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Showing results 81-91 of 92 for 'Cancer treatment'


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    Coaxing the Immune System to Fight Cancer

    Immuno therapy was once the black sheep of cancer research. Originally conceived over a century ago, it aims to stimulate a patient’s own immune system to fight cancer. That’s a very different approach than chemotherapy, which essentially poisons tumors.

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    Working Toward Personalized Cancer Treatment

    “We don’t just want to find the genes involved in cancer,” says Prof. Yardena Samuels, of the Weizmann Institute of Science’s Department of Molecular Cell Biology, “we want to understand what those genes do. We want to reveal the complete picture of a cancer genome.” That is something of a tall order, considering that cells from melanoma, the cancer Prof. Samuels is researching, can contain anywhere from tens to thousands of mutations. On average, melanoma – the deadliest form of skin cancer – has more mutations in the DNA of its cells than any other solid tumor. Among other things, this range of mutations explains why a recent treatment designed to target melanoma will only help around 50% of those with the disease, despite representing a large step forward.

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    Combined Approach Offers Hope to Lung Cancer Patients Who Become Resistant to Drugs

    New-generation lung cancer drugs have been effective in a large number of patients, but within about a year, most tend to develop resistance to the therapy. Researchers at the Weizmann Institute of Science, in collaboration with physicians, have conducted a study in mice in which they used existing drugs in a new combination to help crush potential treatment resistance. Their findings were published recently in the journal Clinical Cancer Research.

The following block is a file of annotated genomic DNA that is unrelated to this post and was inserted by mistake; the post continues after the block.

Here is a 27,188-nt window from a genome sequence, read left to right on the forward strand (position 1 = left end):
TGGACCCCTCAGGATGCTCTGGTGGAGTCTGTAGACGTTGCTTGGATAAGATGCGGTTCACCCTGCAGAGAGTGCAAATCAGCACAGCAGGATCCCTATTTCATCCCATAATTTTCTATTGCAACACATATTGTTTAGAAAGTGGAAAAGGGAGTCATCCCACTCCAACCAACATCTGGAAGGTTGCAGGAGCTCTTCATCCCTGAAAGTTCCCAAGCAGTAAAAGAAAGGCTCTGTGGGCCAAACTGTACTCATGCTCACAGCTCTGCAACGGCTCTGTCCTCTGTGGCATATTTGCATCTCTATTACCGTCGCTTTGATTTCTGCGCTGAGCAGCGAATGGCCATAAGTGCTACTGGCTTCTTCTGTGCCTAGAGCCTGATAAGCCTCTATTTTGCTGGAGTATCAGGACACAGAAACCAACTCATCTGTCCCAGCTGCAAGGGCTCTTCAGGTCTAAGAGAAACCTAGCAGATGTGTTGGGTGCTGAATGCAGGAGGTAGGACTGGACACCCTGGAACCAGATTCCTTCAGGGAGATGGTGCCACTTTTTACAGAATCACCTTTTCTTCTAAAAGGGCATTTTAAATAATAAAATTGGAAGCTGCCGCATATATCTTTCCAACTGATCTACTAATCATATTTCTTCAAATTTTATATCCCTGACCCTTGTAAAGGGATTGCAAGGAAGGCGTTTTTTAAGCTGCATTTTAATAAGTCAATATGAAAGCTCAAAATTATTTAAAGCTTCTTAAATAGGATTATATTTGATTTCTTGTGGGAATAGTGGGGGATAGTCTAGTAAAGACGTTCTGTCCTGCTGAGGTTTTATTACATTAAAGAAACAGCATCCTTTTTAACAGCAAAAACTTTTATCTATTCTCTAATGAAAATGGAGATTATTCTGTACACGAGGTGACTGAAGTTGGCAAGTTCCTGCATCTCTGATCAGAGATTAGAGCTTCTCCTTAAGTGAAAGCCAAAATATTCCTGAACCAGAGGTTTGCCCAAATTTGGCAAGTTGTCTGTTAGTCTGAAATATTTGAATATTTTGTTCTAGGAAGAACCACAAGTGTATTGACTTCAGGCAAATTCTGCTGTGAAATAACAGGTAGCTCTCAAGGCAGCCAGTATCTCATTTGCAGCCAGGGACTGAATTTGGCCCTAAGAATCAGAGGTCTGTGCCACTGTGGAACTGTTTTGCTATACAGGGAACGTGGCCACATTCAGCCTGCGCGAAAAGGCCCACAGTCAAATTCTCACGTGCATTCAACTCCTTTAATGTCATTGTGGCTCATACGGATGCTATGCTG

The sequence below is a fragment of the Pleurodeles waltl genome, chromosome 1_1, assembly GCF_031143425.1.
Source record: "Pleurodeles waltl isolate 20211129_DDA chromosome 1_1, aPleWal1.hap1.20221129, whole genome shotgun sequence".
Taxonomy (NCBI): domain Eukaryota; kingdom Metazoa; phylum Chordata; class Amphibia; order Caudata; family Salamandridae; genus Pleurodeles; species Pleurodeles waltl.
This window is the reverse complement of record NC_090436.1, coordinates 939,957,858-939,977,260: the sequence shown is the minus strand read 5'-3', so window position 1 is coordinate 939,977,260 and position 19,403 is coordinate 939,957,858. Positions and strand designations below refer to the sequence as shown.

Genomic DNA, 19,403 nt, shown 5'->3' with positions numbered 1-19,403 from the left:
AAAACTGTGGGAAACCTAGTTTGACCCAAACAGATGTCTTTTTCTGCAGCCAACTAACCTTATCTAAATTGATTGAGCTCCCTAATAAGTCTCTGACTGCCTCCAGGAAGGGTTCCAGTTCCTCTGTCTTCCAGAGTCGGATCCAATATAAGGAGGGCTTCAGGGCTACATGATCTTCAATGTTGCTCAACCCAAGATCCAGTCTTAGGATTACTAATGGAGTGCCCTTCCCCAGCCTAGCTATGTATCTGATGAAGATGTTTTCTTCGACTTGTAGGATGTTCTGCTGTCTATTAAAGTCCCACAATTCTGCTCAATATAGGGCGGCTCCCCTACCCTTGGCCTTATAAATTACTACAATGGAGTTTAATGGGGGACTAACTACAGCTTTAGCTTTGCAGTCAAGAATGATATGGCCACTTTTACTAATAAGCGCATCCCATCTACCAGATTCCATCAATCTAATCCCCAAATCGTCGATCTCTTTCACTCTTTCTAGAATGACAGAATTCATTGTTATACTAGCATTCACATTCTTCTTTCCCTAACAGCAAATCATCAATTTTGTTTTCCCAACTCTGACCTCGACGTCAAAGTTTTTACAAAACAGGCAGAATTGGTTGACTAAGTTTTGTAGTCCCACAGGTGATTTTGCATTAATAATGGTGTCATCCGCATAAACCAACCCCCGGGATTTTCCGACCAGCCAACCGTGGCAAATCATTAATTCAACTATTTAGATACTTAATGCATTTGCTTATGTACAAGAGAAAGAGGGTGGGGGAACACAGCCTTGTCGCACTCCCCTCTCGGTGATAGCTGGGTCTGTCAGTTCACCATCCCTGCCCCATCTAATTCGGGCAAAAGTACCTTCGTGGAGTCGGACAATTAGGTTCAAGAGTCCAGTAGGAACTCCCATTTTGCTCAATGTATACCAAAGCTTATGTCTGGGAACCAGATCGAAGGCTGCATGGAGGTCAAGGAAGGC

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    Disrupted Nitrogen Metabolism Might Spell Cancer

    When the body makes use of nitrogen, it generates from the leftovers a nitrogenous waste substance called urea in a chain of biochemical reactions that take place in the liver, which are known as the urea cycle. As a result of this cycle, urea is expelled into the bloodstream, and is later excreted from the body in the urine. In previous research, Dr. Ayelet Erez of Weizmann’s Department of Biological Regulation showed that one of the enzymes in the urea cycle has been inactivated within many cancerous tumors, thus increasing the availability of nitrogen for the synthesis of an organic substance called pyrimidine which, in turn, supports RNA and DNA synthesis and cancerous growth.

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    Toward an “Ultra-Personalized” Therapy for Melanoma

    With new immunotherapy treatments for melanoma, recovery rates have risen dramatically – in some cases to around 50%. But they could be much higher. A new study led by researchers at the Weizmann Institute of Science showed, in lab dishes and animal studies, that a highly personalized approach could help the immune cells improve their ability to recognize the cancer and kill it. The results of this study were published in Cancer Discovery.

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    Repairing DNA, Fighting Cancer

    Our genetic material – DNA – is under constant assault. It is damaged every day by external forces like sunlight, radiation, tobacco smoke, air pollution, and food additives, and internal ones like waste products left over from the body’s metabolic processes.

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